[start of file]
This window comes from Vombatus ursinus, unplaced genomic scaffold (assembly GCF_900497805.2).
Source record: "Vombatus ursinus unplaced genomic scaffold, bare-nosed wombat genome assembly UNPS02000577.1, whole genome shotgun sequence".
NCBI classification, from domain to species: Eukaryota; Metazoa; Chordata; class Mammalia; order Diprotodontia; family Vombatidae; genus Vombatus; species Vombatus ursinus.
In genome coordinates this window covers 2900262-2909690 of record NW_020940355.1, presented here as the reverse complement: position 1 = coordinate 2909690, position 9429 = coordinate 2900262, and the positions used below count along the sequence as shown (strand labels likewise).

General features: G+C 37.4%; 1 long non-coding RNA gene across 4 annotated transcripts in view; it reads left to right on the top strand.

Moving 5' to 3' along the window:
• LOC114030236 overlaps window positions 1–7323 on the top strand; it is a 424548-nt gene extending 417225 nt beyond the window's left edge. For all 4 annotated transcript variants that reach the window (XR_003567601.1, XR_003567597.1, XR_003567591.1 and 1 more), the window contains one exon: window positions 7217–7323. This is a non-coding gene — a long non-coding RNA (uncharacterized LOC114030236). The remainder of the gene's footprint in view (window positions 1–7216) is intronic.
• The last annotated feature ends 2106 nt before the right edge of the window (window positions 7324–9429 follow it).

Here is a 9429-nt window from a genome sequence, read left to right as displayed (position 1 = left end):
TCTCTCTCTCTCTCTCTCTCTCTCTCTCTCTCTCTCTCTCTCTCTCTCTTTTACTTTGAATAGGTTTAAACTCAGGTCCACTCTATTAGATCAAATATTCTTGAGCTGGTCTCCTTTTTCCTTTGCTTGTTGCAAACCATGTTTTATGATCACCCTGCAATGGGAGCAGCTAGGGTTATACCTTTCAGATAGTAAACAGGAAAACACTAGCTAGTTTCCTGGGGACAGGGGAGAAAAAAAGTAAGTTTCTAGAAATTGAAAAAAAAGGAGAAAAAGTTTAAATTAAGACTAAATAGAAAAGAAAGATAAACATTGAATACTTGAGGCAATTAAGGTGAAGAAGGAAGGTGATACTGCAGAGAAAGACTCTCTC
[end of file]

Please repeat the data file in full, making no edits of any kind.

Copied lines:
This window comes from Vombatus ursinus, unplaced genomic scaffold (assembly GCF_900497805.2).
Source record: "Vombatus ursinus unplaced genomic scaffold, bare-nosed wombat genome assembly UNPS02000577.1, whole genome shotgun sequence".
NCBI classification, from domain to species: Eukaryota; Metazoa; Chordata; class Mammalia; order Diprotodontia; family Vombatidae; genus Vombatus; species Vombatus ursinus.
In genome coordinates this window covers 2900262-2909690 of record NW_020940355.1, presented here as the reverse complement: position 1 = coordinate 2909690, position 9429 = coordinate 2900262, and the positions used below count along the sequence as shown (strand labels likewise).

General features: G+C 37.4%; 1 long non-coding RNA gene across 4 annotated transcripts in view; it reads left to right on the top strand.

Moving 5' to 3' along the window:
• LOC114030236 overlaps window positions 1–7323 on the top strand; it is a 424548-nt gene extending 417225 nt beyond the window's left edge. For all 4 annotated transcript variants that reach the window (XR_003567601.1, XR_003567597.1, XR_003567591.1 and 1 more), the window contains one exon: window positions 7217–7323. This is a non-coding gene — a long non-coding RNA (uncharacterized LOC114030236). The remainder of the gene's footprint in view (window positions 1–7216) is intronic.
• The last annotated feature ends 2106 nt before the right edge of the window (window positions 7324–9429 follow it).

Here is a 9429-nt window from a genome sequence, read left to right as displayed (position 1 = left end):
TCTCTCTCTCTCTCTCTCTCTCTCTCTCTCTCTCTCTCTCTCTCTCTCTTTTACTTTGAATAGGTTTAAACTCAGGTCCACTCTATTAGATCAAATATTCTTGAGCTGGTCTCCTTTTTCCTTTGCTTGTTGCAAACCATGTTTTATGATCACCCTGCAATGGGAGCAGCTAGGGTTATACCTTTCAGATAGTAAACAGGAAAACACTAGCTAGTTTCCTGGGGACAGGGGAGAAAAAAAGTAAGTTTCTAGAAATTGAAAAAAAAGGAGAAAAAGTTTAAATTAAGACTAAATAGAAAAGAAAGATAAACATTGAATACTTGAGGCAATTAAGGTGAAGAAGGAAGGTGATACTGCAGAGAAAGACTCTCTC